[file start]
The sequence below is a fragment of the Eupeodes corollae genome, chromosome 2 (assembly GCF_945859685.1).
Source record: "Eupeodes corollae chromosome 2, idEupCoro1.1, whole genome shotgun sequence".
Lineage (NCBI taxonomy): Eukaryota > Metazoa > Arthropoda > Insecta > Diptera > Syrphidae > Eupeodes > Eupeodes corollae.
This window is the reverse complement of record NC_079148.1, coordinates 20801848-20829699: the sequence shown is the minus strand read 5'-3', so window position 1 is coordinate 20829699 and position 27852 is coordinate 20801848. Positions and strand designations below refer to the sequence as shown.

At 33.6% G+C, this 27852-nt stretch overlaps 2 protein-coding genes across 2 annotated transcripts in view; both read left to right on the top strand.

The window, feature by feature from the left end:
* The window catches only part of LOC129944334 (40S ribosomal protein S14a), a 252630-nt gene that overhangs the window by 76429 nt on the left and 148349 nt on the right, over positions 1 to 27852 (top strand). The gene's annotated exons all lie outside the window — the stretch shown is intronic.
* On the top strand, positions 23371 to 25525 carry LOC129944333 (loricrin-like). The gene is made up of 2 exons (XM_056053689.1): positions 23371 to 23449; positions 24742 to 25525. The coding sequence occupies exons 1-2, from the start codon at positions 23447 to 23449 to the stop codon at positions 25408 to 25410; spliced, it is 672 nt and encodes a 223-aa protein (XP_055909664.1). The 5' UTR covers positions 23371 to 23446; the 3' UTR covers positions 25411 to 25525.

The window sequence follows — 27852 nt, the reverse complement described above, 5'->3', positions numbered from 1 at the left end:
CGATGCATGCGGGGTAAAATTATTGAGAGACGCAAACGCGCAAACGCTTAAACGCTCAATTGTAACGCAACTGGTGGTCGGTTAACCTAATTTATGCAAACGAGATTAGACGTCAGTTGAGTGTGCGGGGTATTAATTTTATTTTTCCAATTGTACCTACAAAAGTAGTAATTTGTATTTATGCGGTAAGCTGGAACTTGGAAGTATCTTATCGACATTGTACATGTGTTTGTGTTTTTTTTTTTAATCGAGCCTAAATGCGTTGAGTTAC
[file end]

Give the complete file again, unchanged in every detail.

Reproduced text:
The sequence below is a fragment of the Eupeodes corollae genome, chromosome 2 (assembly GCF_945859685.1).
Source record: "Eupeodes corollae chromosome 2, idEupCoro1.1, whole genome shotgun sequence".
Lineage (NCBI taxonomy): Eukaryota > Metazoa > Arthropoda > Insecta > Diptera > Syrphidae > Eupeodes > Eupeodes corollae.
This window is the reverse complement of record NC_079148.1, coordinates 20801848-20829699: the sequence shown is the minus strand read 5'-3', so window position 1 is coordinate 20829699 and position 27852 is coordinate 20801848. Positions and strand designations below refer to the sequence as shown.

At 33.6% G+C, this 27852-nt stretch overlaps 2 protein-coding genes across 2 annotated transcripts in view; both read left to right on the top strand.

The window, feature by feature from the left end:
* The window catches only part of LOC129944334 (40S ribosomal protein S14a), a 252630-nt gene that overhangs the window by 76429 nt on the left and 148349 nt on the right, over positions 1 to 27852 (top strand). The gene's annotated exons all lie outside the window — the stretch shown is intronic.
* On the top strand, positions 23371 to 25525 carry LOC129944333 (loricrin-like). The gene is made up of 2 exons (XM_056053689.1): positions 23371 to 23449; positions 24742 to 25525. The coding sequence occupies exons 1-2, from the start codon at positions 23447 to 23449 to the stop codon at positions 25408 to 25410; spliced, it is 672 nt and encodes a 223-aa protein (XP_055909664.1). The 5' UTR covers positions 23371 to 23446; the 3' UTR covers positions 25411 to 25525.

The window sequence follows — 27852 nt, the reverse complement described above, 5'->3', positions numbered from 1 at the left end:
CGATGCATGCGGGGTAAAATTATTGAGAGACGCAAACGCGCAAACGCTTAAACGCTCAATTGTAACGCAACTGGTGGTCGGTTAACCTAATTTATGCAAACGAGATTAGACGTCAGTTGAGTGTGCGGGGTATTAATTTTATTTTTCCAATTGTACCTACAAAAGTAGTAATTTGTATTTATGCGGTAAGCTGGAACTTGGAAGTATCTTATCGACATTGTACATGTGTTTGTGTTTTTTTTTTTAATCGAGCCTAAATGCGTTGAGTTAC